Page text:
We’ve all heard that one before, right? “There’s no point to the .357 Magnum in a snubnosed revolver, from a barrel that short you might as well carry a .38.” Well, thanks some some exhaustive testing by Chris Baker and the LuckyGunner Labs team, turns out that’s not really true.
As part of his ongoing clear gel testing of different small arms ammunition for the LuckyGunner ammunition store and its sister blog, Chris collected 38 different kinds of .38 Special and .357 Magnum ammunition, and shot them into denim-covered gel from two different length barrels: a 4.2″ Ruger GP-100, and a 2″ Kimber K6s snubbie. The results were pretty eye-opening: Out of the 18 .38 Special rounds tested, only 4 met FBI standards for penetration with expansion in 5 out of 5 bullets, and only 3 of those four gave the generally recommended 150% expanded diameter. The .357 Magnum was a different story altogether: 14 of the 20 loads met FBI standards with 5 out of 5 expansion, and 9 of those loads gave the recommended 150% expanded diameter.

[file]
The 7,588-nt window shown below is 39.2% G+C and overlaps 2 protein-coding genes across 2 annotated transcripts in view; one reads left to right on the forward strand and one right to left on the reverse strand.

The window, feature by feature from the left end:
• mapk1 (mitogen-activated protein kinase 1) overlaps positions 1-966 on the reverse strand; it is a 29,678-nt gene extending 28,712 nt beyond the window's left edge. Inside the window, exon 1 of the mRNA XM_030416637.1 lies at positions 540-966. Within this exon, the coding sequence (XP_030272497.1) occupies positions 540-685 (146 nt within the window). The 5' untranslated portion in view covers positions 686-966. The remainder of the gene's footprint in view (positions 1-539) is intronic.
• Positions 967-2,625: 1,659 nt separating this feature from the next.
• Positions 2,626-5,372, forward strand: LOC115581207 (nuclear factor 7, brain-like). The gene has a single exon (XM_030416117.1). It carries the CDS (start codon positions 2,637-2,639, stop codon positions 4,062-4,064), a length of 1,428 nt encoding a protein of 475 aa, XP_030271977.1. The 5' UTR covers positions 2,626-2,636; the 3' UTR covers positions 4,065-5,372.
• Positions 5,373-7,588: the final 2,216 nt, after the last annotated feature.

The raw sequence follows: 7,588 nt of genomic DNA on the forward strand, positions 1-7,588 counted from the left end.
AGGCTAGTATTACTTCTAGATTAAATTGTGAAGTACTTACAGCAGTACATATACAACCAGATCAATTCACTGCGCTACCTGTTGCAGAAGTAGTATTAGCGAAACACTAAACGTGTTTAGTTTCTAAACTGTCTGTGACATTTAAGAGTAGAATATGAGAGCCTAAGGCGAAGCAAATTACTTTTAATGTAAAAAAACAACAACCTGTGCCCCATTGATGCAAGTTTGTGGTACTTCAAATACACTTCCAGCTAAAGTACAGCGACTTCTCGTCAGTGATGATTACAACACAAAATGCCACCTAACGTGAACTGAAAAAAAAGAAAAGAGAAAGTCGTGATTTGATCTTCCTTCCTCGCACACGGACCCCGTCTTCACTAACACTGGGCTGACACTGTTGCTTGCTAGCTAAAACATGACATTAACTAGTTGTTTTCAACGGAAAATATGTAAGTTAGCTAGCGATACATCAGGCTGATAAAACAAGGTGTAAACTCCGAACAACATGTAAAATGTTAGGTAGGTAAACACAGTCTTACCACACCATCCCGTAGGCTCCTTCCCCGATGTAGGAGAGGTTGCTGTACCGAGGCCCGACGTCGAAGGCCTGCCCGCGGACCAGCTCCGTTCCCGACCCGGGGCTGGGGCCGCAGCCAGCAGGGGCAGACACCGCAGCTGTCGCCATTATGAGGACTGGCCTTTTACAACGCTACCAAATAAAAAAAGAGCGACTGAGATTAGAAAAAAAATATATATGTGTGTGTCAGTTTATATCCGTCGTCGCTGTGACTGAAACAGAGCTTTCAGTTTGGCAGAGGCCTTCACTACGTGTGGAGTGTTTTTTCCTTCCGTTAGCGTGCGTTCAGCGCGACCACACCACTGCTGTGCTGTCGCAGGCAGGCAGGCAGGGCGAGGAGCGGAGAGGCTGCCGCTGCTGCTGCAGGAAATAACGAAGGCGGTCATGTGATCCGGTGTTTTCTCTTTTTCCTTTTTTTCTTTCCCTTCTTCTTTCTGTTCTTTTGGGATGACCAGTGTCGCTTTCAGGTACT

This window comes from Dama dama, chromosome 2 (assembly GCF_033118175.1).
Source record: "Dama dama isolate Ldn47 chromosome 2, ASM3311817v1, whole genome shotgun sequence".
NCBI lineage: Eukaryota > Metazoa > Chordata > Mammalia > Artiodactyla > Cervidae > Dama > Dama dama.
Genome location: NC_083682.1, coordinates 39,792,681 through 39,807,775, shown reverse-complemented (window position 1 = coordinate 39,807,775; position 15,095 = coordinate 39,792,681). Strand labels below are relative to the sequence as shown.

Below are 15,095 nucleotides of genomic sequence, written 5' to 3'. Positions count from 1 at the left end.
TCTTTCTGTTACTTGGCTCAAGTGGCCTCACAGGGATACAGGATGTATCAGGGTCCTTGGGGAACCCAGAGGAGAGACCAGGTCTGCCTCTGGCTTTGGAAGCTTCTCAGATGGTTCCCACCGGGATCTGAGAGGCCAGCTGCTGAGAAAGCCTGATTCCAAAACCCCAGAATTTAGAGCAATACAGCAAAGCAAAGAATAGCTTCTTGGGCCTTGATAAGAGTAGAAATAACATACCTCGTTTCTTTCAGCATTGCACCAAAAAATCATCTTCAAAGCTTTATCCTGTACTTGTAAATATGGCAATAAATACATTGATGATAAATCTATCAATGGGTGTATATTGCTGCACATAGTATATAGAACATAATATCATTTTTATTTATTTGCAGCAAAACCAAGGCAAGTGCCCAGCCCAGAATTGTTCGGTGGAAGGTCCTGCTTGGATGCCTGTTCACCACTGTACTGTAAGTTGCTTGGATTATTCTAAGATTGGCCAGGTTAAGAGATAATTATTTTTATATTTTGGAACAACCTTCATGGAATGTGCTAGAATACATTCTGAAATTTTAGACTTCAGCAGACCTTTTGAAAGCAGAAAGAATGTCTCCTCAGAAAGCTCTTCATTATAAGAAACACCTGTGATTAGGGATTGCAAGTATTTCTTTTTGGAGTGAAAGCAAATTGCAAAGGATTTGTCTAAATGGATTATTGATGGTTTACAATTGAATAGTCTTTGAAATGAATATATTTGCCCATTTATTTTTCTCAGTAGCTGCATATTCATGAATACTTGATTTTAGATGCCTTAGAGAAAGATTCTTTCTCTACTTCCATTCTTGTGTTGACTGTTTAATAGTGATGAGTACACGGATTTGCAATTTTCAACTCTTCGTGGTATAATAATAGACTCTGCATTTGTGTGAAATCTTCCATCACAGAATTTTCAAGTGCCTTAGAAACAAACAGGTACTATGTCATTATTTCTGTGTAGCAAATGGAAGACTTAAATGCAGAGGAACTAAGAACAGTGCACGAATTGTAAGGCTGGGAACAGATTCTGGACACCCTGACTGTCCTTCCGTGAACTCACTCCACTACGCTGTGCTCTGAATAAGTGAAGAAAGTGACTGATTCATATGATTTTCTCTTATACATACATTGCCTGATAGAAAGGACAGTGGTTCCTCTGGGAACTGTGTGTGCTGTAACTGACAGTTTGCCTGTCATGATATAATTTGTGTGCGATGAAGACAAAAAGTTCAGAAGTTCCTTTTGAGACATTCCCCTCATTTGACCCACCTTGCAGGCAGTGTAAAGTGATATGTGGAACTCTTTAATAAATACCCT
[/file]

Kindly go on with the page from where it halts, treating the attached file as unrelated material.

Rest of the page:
This means that the .357 Magnum snubnose gives its owner 4-4.5 times the choice of suitable defensive ammunition that the .38 only revolver gives! That’s a pretty big difference!
Why did the .357 Magnum perform so much more consistently? Simply, it has more energy available to force the bullet to expand greatly while still penetrating to the minimum FBI diameter. I cover the mechanics behind this in two previous posts: Ballistics 201: Introducing a New Way of Thinking About Terminal Effectiveness – Force, Energy, and Work, and Ballistics 201: Introducing a New Way of Thinking About Terminal Effectiveness – The Energy Budget.